I believe that the only thing that we should be concerned about is how we treat each other.  If we aren’t treating our fellow man with kindness and compassion, we are doing wrong.  I’m so tired of the hatefulness that we have come to accept as “the way things are”, the greed and lust for power that leads our elected officials to behave like spoiled children, and the intractableness of opinions that divide friends and families. I’m tired of it, but none that stuff actually prevents me from loving my fellow man.  It’s just noise.

So until the next time I get to vote for people who support my values, I’ve decided to try something else.  I’ve decided that I will focus on what I can do, today and every day, to make the world a better place.  I can’t yell and jump up and down and change peoples’ hearts and minds, but what I can do is choose not to engage in the hate fest.  I can decide to continue to love my friends with whom I emphatically disagree.  I can choose to be kind.  Getting angry only perpetuates the problem, and keeps us on this downward path.

And one of the results of taking this path is now right in front of us.  The fact that the federal government has mostly ceased to function is terrible.  However, it isn’t the fault of the President or of Congress.

It’s our fault.  We put those politicians there.  Right now you may be thinking that YOU didn’t vote for the people who are causing all the trouble, so you’re not responsible, but I’m telling you that it doesn’t matter if you did or not.  Something about how we’ve gone about doing things in the past forty years or so has created the climate we now find ourselves in, so yes, all of us, me included, is responsible for the gigantic pile of crap currently located in our nation’s capital.

So it’s up to us to fix it.  What we want for ourselves and for our country will be manifested by how we treat each other.  You must be willing to forgive someone who you think doesn’t deserve it, to try to understand someone who you believe with your whole heart to be wrong, and to love the people you believe are destroying the country.  These are the choices we all must make; not between Republican and Democrat, but between Judgment and Grace.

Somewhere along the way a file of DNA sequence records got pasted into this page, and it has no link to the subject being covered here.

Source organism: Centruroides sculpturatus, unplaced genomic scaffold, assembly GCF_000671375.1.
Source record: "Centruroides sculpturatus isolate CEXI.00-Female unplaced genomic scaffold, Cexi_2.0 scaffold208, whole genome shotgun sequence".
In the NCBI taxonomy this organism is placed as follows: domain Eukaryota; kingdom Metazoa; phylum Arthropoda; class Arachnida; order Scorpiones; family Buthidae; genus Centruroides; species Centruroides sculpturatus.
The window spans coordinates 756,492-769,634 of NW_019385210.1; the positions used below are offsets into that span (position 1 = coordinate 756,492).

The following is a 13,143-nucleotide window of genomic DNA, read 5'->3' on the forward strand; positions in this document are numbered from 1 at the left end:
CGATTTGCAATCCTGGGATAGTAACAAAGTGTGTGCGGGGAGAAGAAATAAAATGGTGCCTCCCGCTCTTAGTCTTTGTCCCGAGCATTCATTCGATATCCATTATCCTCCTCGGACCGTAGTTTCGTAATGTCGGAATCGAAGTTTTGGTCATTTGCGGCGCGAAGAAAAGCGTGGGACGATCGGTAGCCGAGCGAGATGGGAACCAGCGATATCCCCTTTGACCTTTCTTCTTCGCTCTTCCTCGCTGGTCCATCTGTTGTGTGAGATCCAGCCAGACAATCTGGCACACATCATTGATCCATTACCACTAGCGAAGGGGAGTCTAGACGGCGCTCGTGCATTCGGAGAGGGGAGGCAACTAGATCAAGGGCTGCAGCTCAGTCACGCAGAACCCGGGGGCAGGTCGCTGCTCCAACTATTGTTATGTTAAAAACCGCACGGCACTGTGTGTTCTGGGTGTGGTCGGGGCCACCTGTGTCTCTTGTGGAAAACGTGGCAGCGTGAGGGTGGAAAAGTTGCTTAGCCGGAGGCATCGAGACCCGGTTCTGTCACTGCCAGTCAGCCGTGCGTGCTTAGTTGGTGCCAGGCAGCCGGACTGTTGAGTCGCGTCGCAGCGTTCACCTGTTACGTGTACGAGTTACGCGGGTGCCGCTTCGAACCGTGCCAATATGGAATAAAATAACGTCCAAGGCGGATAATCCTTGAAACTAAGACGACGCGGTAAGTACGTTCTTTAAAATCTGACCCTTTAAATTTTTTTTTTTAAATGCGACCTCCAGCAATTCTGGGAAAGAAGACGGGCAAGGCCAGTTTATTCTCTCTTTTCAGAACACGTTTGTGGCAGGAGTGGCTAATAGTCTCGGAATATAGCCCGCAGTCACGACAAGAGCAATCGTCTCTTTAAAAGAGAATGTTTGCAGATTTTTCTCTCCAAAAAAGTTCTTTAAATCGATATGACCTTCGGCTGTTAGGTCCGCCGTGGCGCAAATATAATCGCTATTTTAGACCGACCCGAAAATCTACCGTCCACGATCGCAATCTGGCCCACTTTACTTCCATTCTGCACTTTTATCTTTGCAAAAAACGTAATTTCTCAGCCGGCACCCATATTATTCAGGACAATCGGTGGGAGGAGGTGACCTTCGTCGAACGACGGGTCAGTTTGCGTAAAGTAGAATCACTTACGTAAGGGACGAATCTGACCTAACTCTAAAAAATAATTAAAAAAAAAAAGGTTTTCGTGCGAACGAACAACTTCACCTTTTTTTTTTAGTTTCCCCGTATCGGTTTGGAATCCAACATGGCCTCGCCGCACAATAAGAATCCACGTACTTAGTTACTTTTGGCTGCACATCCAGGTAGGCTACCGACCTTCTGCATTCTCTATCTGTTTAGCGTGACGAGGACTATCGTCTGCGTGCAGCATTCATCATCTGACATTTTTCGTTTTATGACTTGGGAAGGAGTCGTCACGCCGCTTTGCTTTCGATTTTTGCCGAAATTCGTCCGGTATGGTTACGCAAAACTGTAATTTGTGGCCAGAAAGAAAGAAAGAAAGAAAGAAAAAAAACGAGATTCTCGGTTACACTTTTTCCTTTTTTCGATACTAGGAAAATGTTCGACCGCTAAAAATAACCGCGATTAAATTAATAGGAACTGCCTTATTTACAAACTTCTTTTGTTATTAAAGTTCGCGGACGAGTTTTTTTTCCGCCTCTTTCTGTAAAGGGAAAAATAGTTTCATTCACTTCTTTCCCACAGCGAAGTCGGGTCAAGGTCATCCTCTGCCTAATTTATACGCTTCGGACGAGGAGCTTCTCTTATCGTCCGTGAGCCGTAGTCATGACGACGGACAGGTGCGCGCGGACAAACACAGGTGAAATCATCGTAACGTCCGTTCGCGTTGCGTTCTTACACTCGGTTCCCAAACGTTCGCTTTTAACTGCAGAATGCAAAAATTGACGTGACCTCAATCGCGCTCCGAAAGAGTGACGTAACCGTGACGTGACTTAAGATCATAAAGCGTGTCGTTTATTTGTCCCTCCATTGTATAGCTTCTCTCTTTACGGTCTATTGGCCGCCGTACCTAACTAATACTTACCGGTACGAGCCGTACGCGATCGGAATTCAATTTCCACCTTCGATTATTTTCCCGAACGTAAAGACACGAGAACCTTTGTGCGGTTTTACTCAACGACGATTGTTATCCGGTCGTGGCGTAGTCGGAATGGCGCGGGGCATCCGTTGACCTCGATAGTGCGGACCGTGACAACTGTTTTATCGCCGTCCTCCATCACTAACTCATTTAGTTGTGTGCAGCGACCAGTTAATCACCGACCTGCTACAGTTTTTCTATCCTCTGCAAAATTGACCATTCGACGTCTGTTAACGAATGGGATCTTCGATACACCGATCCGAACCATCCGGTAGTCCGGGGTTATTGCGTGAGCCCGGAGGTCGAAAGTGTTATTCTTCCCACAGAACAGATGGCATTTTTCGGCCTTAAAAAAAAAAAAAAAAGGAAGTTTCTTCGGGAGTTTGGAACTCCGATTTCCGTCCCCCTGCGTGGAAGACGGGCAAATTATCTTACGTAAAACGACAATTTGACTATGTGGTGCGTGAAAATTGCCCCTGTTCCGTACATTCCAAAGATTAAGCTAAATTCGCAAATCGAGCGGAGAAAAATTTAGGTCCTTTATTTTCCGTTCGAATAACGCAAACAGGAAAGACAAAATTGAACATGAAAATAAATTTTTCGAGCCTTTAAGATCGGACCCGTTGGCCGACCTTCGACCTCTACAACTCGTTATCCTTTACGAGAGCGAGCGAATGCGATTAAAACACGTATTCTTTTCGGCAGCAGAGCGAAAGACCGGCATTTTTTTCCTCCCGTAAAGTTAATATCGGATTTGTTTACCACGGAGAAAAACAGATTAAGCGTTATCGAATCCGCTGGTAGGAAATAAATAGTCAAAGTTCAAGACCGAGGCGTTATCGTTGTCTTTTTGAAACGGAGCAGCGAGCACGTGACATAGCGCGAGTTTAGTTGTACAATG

It is only when we change our focus from our need to be right to our desire to understand can we move beyond this place in our history.  We all need to stop worrying about politics and start looking for things we can do, right now, to break the cycle.  If we stopped fueling the engine of hatred and divisiveness, it will slow down, and eventually, it will come to a halt.  Ignore the idiots in Washington.  They’re like children throwing a temper tantrum – if you stop engaging, they’ll shut up and get on with it.

The hardest part?  You have to do it whether the “other side” does it or not.  This is how it works.  Jesus knew it.  Gandhi knew it.  Dr. Martin Luther King, Jr. knew it.  The road will be hard, there will be setbacks, and people will take advantage of your seeming “passivity”.  But it is the only way to heal the divisions in our relationships and in our country.  We must choose love over hate and compassion over power.

What will you choose?


Thanks for reading my blog!  If you want to know more about me and my journey, check out my book “Everyday is Saturday” on Kindle.  The book is part diary, part memoir, about the first year after I was laid off from my dream job.  I think it has something to say to anyone who is struggling with change.

photo credit: Micky** via photopin cc


2 responses to “Politics

  1. Karen Joslin says:

    Well said Amanda… may the entirity of the human race evolve to this level soon


  2. Tom Kenny says:

    I love your comments on politics. You hit the nail on the head. You inspire us to light a candle instead of cursing the dark